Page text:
During the first half of the 20th century, ROI was helpful in monitoring the decentralized divisions of large diverse corporations. The ROI calculation may have divided a division's operating income by the average amount of operating assets being utilized by the division. For instance, a division with an operating income of $1 million that used $10 million of operating assets had an ROI of 10%.
A drawback of ROI is that the accounting amounts (revenues, expenses, asset book values, etc.) ignore the time value of money. As a result, companies began using discounted cash flows to better assess the profitability of its investments. Calculations such as net present value and internal rate of return became common and ROI was referred to as the accounting rate of return.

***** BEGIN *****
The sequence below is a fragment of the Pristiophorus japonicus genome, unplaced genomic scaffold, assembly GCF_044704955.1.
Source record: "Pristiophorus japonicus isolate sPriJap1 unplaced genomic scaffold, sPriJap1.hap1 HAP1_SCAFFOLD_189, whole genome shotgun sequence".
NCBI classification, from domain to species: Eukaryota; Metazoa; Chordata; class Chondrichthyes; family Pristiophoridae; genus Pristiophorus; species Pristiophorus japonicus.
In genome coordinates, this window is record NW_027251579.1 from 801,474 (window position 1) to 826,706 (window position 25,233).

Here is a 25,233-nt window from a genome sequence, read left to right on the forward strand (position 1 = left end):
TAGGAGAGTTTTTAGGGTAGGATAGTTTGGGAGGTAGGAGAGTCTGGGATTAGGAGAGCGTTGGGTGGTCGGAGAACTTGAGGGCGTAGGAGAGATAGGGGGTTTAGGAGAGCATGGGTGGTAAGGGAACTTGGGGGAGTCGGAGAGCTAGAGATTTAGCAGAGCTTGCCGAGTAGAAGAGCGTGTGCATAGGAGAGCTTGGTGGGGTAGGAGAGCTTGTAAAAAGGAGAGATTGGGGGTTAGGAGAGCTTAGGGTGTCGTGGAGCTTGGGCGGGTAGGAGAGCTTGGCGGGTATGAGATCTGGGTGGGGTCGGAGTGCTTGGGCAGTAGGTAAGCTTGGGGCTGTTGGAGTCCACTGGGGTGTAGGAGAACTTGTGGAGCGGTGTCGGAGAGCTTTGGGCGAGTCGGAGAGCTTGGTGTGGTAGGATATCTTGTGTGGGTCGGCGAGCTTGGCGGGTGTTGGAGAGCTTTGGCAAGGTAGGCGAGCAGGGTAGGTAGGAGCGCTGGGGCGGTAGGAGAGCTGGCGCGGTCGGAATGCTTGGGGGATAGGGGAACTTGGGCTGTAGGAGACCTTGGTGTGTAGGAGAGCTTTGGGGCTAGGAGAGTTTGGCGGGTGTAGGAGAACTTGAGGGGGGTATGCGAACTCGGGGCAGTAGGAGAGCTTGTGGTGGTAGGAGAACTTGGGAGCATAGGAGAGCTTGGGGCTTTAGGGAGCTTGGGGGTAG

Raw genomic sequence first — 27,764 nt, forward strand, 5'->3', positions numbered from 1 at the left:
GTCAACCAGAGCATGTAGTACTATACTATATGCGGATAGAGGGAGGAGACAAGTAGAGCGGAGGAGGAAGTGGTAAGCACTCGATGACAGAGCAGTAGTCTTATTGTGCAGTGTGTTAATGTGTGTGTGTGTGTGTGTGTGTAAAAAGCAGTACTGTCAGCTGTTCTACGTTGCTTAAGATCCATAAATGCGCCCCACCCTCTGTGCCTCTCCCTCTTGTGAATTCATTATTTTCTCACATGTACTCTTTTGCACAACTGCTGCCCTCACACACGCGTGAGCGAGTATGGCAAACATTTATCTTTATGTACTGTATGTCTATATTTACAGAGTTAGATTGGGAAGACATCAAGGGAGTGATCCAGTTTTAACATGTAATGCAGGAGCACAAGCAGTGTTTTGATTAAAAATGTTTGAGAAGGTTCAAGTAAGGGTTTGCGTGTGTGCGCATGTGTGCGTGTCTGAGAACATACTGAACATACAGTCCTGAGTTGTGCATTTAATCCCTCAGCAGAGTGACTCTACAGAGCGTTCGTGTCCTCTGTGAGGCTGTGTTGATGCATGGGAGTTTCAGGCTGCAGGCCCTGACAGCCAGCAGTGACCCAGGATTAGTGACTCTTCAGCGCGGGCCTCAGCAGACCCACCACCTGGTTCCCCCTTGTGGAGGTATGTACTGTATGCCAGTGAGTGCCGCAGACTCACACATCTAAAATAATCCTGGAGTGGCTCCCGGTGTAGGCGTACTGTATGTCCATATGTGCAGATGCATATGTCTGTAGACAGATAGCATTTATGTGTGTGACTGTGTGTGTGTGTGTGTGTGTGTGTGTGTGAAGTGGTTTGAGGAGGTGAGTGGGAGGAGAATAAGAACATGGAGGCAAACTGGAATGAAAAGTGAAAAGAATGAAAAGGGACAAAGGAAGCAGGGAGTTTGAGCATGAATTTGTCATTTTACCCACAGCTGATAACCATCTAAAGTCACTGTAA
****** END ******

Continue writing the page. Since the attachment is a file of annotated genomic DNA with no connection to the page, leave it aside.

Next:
In the 21st century we see ROI used in the context of internet marketing and the adoption of wellness programs at large companies. In these examples the income statement benefits (more sales, lower health insurance expense) are related to the amounts being spent. Here, too, the ROI calculations do not consider the time value of money.
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